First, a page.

Thinking out of the box… but how did we get in it?

Commodore VIC 20

This can’t break its programming. You can.

Society has such an outmoded view of creativity. At best it’s a necessary evil, at worst it’s a waste of time.

If you don’t believe me, go and have a look at your primary national curriculum for schools and do a text search for creative thinking and see what comes up.

It’s a rhetorical question: why do we hold back from our creative potential? Because we were trained to. We were programmed to think we were good or bad at this or that and we’ve been running those programmes ever since.

Here’s proof. If someone asked you to do a drawing today, would your first reaction be, ‘whoopee!’? Or would it be one of fear and embarrassment? Ok, maybe you’re the exception, but most people would react in fear. Let’s remind ourselves why.

Let’s go back to being age 6, 7, 8 or 9. The teacher says we’re going to do a drawing. Can you think of anything more exciting? A drawing! It’s pure joy. We’re going to draw… an elephant. So we get going. Mine’s looking ok. But I’m not sure, so I look over at someone else’s which prompts a line of executable programming code from the teacher:

“Don’t copy!” the teacher barks.

So we’re programmed not to look at other people’s ideas. We don’t look to see what other people are up to. We don’t know what our competitors are up to so we can’t do better than them. We fear our ideas will be stolen so we hide them and never improve them. But paradoxically we fear that everyone else is better than us which undermines our confidence, but we can never look to see the truth because our programme stops us from finding out.

John turns to me to ask me something. This prompts the second line of code:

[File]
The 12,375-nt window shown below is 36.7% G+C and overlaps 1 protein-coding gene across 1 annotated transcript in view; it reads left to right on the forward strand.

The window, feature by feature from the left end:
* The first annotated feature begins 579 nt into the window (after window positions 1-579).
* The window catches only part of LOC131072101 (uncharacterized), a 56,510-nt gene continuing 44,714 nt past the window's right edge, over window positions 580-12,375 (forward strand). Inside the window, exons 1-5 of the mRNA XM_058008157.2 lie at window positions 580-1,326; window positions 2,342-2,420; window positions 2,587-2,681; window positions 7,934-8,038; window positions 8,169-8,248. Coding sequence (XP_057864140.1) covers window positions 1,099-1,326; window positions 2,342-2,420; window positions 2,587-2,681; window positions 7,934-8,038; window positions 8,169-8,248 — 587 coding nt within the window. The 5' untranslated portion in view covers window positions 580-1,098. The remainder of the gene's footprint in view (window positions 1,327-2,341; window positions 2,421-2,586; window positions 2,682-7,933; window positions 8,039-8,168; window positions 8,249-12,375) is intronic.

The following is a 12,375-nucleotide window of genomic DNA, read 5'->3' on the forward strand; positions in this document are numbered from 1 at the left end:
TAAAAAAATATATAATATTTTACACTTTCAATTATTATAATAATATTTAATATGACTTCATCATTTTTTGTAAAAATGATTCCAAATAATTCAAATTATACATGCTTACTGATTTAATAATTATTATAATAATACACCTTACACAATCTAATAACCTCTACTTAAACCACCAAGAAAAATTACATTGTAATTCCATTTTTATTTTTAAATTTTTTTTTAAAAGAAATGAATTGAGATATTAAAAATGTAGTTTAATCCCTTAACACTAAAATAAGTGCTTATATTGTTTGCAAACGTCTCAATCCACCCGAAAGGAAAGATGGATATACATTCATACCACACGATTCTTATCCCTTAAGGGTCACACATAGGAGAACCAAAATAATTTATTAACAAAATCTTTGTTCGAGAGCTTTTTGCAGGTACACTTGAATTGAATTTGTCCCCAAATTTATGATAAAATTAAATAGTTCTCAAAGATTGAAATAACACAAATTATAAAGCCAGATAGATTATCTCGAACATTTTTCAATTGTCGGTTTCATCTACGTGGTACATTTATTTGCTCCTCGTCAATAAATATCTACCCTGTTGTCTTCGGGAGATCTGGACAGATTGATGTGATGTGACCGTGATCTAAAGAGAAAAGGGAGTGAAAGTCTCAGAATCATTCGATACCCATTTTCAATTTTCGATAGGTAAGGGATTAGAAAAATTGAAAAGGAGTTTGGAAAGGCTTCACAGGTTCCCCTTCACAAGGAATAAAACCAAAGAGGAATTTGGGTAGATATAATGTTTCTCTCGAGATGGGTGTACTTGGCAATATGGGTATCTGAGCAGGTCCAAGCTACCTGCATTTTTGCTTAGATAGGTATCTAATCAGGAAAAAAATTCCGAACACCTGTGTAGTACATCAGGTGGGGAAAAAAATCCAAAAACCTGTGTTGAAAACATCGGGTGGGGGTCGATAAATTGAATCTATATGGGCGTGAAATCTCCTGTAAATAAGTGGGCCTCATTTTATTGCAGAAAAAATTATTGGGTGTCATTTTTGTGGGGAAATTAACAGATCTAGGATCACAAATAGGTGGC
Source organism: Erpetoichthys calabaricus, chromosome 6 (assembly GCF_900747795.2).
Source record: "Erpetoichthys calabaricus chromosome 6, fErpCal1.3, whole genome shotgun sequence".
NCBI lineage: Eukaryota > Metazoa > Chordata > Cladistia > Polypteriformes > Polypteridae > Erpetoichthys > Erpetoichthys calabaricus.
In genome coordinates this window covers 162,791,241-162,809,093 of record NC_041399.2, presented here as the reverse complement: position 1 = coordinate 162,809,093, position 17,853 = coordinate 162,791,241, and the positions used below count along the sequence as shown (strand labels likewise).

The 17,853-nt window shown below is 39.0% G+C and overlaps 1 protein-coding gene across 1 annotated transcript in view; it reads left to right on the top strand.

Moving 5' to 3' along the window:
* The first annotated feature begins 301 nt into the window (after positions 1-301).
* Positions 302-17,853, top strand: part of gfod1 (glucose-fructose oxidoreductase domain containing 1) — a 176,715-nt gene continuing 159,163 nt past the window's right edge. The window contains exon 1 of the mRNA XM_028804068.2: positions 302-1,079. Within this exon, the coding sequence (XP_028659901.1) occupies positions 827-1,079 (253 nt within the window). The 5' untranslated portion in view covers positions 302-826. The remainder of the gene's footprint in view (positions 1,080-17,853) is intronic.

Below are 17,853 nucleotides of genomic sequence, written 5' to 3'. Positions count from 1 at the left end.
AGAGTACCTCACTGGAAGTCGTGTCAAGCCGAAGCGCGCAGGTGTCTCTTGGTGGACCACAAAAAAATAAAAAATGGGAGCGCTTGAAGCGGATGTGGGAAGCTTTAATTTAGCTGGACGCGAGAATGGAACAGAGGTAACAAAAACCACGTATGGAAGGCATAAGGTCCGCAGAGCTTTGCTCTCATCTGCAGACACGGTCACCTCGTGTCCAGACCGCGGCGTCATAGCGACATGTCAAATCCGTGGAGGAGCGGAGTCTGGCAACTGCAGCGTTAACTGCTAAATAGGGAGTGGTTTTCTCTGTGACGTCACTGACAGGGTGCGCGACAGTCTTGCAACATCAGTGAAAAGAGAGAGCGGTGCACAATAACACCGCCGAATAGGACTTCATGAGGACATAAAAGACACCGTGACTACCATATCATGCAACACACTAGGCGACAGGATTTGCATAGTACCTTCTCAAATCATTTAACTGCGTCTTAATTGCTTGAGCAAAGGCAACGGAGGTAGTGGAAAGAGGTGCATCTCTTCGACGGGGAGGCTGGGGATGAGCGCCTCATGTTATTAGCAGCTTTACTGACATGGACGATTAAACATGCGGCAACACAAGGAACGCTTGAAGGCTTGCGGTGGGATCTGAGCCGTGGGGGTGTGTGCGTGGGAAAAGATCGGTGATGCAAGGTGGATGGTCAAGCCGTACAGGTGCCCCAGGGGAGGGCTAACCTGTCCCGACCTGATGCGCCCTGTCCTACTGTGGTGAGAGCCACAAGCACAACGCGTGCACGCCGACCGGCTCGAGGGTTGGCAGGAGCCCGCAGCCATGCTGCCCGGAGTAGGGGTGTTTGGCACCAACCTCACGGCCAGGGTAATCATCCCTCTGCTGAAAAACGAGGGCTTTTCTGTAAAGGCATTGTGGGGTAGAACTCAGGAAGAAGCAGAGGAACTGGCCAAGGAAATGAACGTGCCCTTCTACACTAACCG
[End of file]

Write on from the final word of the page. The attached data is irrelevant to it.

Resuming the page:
“Stop taking! Do your own work!” .

So we’re programmed not to discuss our ideas to brainstorm them with others. From now on we work in isolation and waste time re-inventing the wheel. We waste time making the same mistakes that others could have helped us with. We get stuck and don’t ask for help. We think that originality is better than collaboration and elaboration and never fully develop our ideas. We begin to doubt ourselves and what we’re capable of. We turn into perfectionists who never finish anything.

Then the teacher comes over and looks at my drawing. “That’s pretty good” she says.

Suddenly I’m programmed with a positive mind virus. It takes over my subroutine, re-calibrating my system with this logical argument.

Teacher is correct.
Teacher says I am good at drawing.
I am good at drawing.

Because she’s the authority figure, what she says must be true. Fast forward from that moment, a year, a decade, thirty years, and the programme is still running. Here I am. I can draw and I know it.

Then she looks at John’s. “Ha ha! What’s that supposed to be? It hasn’t even got a trunk.” She shows it to the class and they all laugh.

Teacher is correct.
Teacher says I am no good at drawing.
I am no good at drawing.

“She’s right. I can’t draw.” thinks John and he runs the further algorithm:

I cannot draw.
Drawing results in embarrassment.
Do not draw.

If we fast forward thirty years, not only does John actively avoid drawing, to avoid further embarrassment, he’s re-calibrated it as frivolous and irrelevant. Just to be safe, he’s lumped in all creativity with it, his software now labelling himself as ‘not a creative person.’

When I was seven I won a painting competition. The best in the village. I won £4.50. I bought a toy telescope with it. But was my painting really that great? If I showed it to you now would it really be that good today? Was it noticeably better than the 2nd place painting? Probably not much better. It probably wasn’t that much better than the worst painting. The painting is of course irrelevant. It’s the fact that I was programmed as a painter that counts.

Can we take credit for what we’re good at (or think we’re good at) today? We can certainly take credit for what we’re not good at.

Did we have talent that was encouraged and developed? Or were were programmed, sometimes randomly, sometimes arbitrarily? Have those programmes stuck, making us think we’re good at (or not good at) something?